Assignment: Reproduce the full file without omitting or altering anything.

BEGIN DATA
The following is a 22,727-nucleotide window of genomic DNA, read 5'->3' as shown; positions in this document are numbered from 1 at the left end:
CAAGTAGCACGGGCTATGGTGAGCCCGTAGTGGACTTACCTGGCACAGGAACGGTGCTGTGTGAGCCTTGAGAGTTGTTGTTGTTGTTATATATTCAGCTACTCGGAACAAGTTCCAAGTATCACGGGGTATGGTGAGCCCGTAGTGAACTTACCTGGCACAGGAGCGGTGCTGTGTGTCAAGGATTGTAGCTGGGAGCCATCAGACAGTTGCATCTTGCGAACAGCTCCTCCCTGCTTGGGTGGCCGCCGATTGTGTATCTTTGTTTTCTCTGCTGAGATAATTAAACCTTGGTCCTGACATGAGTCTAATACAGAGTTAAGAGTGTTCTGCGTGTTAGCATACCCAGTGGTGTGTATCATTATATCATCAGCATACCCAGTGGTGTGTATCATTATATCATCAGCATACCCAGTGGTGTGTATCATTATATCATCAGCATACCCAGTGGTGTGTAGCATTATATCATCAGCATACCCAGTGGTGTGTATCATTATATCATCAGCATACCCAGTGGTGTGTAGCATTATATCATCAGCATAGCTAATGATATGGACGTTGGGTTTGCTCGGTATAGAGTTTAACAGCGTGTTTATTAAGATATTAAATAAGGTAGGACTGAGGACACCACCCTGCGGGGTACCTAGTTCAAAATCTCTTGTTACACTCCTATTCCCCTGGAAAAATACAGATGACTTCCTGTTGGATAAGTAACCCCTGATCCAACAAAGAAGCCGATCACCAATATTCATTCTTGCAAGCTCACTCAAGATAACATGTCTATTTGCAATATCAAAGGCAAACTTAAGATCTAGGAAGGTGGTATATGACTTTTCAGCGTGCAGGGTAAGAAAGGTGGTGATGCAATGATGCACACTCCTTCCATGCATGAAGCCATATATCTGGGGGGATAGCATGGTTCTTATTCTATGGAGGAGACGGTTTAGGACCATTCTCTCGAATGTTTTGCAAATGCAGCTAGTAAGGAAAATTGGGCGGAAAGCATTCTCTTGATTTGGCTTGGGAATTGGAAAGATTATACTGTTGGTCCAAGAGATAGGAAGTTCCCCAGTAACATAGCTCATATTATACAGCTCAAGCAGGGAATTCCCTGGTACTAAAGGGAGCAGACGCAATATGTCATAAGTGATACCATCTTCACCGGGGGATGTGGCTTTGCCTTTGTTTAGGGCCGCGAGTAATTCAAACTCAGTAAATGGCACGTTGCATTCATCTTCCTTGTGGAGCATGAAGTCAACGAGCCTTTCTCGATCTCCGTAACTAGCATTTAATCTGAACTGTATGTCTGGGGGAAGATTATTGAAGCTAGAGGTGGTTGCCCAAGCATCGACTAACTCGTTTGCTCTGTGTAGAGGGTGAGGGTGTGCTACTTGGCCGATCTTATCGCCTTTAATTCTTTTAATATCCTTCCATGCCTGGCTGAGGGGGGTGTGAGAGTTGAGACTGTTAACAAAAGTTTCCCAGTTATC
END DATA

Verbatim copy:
The following is a 22,727-nucleotide window of genomic DNA, read 5'->3' as shown; positions in this document are numbered from 1 at the left end:
CAAGTAGCACGGGCTATGGTGAGCCCGTAGTGGACTTACCTGGCACAGGAACGGTGCTGTGTGAGCCTTGAGAGTTGTTGTTGTTGTTATATATTCAGCTACTCGGAACAAGTTCCAAGTATCACGGGGTATGGTGAGCCCGTAGTGAACTTACCTGGCACAGGAGCGGTGCTGTGTGTCAAGGATTGTAGCTGGGAGCCATCAGACAGTTGCATCTTGCGAACAGCTCCTCCCTGCTTGGGTGGCCGCCGATTGTGTATCTTTGTTTTCTCTGCTGAGATAATTAAACCTTGGTCCTGACATGAGTCTAATACAGAGTTAAGAGTGTTCTGCGTGTTAGCATACCCAGTGGTGTGTATCATTATATCATCAGCATACCCAGTGGTGTGTATCATTATATCATCAGCATACCCAGTGGTGTGTATCATTATATCATCAGCATACCCAGTGGTGTGTAGCATTATATCATCAGCATACCCAGTGGTGTGTATCATTATATCATCAGCATACCCAGTGGTGTGTAGCATTATATCATCAGCATAGCTAATGATATGGACGTTGGGTTTGCTCGGTATAGAGTTTAACAGCGTGTTTATTAAGATATTAAATAAGGTAGGACTGAGGACACCACCCTGCGGGGTACCTAGTTCAAAATCTCTTGTTACACTCCTATTCCCCTGGAAAAATACAGATGACTTCCTGTTGGATAAGTAACCCCTGATCCAACAAAGAAGCCGATCACCAATATTCATTCTTGCAAGCTCACTCAAGATAACATGTCTATTTGCAATATCAAAGGCAAACTTAAGATCTAGGAAGGTGGTATATGACTTTTCAGCGTGCAGGGTAAGAAAGGTGGTGATGCAATGATGCACACTCCTTCCATGCATGAAGCCATATATCTGGGGGGATAGCATGGTTCTTATTCTATGGAGGAGACGGTTTAGGACCATTCTCTCGAATGTTTTGCAAATGCAGCTAGTAAGGAAAATTGGGCGGAAAGCATTCTCTTGATTTGGCTTGGGAATTGGAAAGATTATACTGTTGGTCCAAGAGATAGGAAGTTCCCCAGTAACATAGCTCATATTATACAGCTCAAGCAGGGAATTCCCTGGTACTAAAGGGAGCAGACGCAATATGTCATAAGTGATACCATCTTCACCGGGGGATGTGGCTTTGCCTTTGTTTAGGGCCGCGAGTAATTCAAACTCAGTAAATGGCACGTTGCATTCATCTTCCTTGTGGAGCATGAAGTCAACGAGCCTTTCTCGATCTCCGTAACTAGCATTTAATCTGAACTGTATGTCTGGGGGAAGATTATTGAAGCTAGAGGTGGTTGCCCAAGCATCGACTAACTCGTTTGCTCTGTGTAGAGGGTGAGGGTGTGCTACTTGGCCGATCTTATCGCCTTTAATTCTTTTAATATCCTTCCATGCCTGGCTGAGGGGGGTGTGAGAGTTGAGACTGTTAACAAAAGTTTCCCAGTTATC